Published: July 5, 2016
There are a bunch of obscure skydiving traditions that most first-time tandem skydivers are blissfully unaware of when they breeze through the dropzone for their jump. This sport has so many charming little idiosyncrasies that evade the notice of the general public. At Chattanooga Skydiving Company, we think that's a pity! Everybody should know about our odd little skydiving rituals, so we're going to do the world a favor and write a few of 'em down for you.
One of the first things you'll notice is that a lot of skydiving traditions involve beer. Wine drinker? Whiskey aficionado? That's fine, but skydiving's idiosyncratic observances tend to revolve around the six-pack.
For instance: the "beer line." If you're on a dropzone and hear the crowd of skydivers yell out the word "beer" in raucous unison as someone is landing, you can be assured that you're witnessing the beer line in action.
Most dropzones have a specific line that separates the safe landing area from the unsafe area or areas around it. Sport jumpers know exactly where this line is located and are quite capable of avoiding it if they keep awareness and control their speed and direction. If a jumper accidentally crosses that line--in some places, even by an inch--then they owe a beer to everyone on the dropzone at the end of the jumping day.
Oh: And cheap beer is not acceptable for this purpose.
Beer-fining isn't just a way to encourage landing safety. It's a way to celebrate the infinite variety of stuff that you can do on a skydive.
That may be a little obscure to a first-time tandem skydiver, but never fear. Here's how that works: When you do a tandem skydive, you exit the plane and freefall in a belly-to-earth configuration. Whee! Belly-to-earth, however, is nowhere close to the only way to make a skydive.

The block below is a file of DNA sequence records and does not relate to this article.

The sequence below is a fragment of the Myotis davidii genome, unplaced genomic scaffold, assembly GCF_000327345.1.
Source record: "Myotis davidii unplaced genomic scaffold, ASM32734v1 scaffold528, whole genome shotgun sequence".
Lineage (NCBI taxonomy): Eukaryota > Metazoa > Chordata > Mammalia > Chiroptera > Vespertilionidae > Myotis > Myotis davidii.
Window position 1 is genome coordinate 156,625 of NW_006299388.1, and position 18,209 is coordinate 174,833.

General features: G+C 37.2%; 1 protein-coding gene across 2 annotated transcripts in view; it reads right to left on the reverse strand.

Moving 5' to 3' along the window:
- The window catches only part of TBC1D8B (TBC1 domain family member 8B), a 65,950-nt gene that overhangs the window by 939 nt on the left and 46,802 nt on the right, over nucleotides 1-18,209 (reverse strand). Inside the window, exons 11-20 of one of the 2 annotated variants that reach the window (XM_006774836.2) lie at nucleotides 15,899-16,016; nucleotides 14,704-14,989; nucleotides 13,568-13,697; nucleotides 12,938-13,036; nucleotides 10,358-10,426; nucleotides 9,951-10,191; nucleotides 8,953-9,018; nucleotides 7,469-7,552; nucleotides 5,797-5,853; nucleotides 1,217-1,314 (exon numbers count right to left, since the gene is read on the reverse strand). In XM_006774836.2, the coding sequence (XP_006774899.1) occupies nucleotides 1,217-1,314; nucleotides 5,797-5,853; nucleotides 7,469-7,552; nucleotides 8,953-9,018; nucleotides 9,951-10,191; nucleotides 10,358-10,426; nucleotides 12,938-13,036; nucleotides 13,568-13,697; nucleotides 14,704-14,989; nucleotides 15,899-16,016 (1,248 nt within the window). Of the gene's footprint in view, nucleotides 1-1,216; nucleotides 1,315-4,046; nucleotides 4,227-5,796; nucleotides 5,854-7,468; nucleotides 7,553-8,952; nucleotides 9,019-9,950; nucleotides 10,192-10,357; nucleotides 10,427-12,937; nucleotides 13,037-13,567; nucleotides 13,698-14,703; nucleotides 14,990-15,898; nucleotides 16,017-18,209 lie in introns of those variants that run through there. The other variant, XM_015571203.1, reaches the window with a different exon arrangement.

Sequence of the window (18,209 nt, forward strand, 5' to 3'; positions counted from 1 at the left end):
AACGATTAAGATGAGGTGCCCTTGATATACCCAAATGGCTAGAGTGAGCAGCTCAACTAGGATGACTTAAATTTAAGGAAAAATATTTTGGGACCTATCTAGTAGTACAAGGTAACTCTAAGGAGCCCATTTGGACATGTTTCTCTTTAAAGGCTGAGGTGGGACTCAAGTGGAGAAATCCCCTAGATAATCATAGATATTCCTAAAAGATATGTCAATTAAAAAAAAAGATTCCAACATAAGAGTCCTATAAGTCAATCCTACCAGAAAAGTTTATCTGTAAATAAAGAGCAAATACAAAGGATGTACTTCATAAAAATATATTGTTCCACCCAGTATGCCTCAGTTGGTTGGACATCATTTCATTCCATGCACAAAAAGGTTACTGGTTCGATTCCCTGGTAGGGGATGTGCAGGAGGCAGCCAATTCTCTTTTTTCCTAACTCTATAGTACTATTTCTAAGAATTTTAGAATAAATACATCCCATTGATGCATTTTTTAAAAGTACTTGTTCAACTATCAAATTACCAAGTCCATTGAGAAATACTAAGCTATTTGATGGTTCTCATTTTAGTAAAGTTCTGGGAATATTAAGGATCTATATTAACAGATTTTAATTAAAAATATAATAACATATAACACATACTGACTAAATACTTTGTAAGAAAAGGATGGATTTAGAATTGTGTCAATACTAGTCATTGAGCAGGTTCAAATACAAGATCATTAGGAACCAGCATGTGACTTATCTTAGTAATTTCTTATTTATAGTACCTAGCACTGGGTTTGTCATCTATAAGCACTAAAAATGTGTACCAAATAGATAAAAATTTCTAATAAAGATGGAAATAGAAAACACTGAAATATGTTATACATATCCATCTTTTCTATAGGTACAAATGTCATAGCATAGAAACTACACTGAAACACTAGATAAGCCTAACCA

For example, you can choose to stay belly-to-earth, but exit the plane in a group and hold on to each other's suits as you fall. You can freefall in a sitting position, standing up, upside down, or in a group combination of all of the above. You can put on a wingsuit and glide along more horizontally--by yourself, or with literally a hundred friends. You can get out of the plane and open your parachute immediately, executing canopy maneuvers the whole way down. There are so many ways to do it, you can have thousands of jumps and still experience a new skydive every time.
To celebrate the epic variety available to us in skydiving, we use--you guessed it--beer. The tradition is to buy beer whenever you do something for the first time. (Mostly, if we're being honest, this long-honored tradition is designed to allow you to tell a bunch of people what cool new thing you just did.)
If you're lucky enough to be at the dropzone when someone does their 100th skydive, you're in for a treat--it's traditional for the jumper to take a pie to the face when they cross that hallowed landmark. (People are real sneaky about it, too. This tradition sits at a high value of awesomeness.)
Skydiving is a highly social sport, and it's been around for long enough to collect plenty of fun observances. From "boogies" to bonfires to sport-wide secret handshakes, we've got a lot up our sleeves. The only way to learn 'em all is to join us!
"My first jump was INCREDIBLE!"
» Aimee B.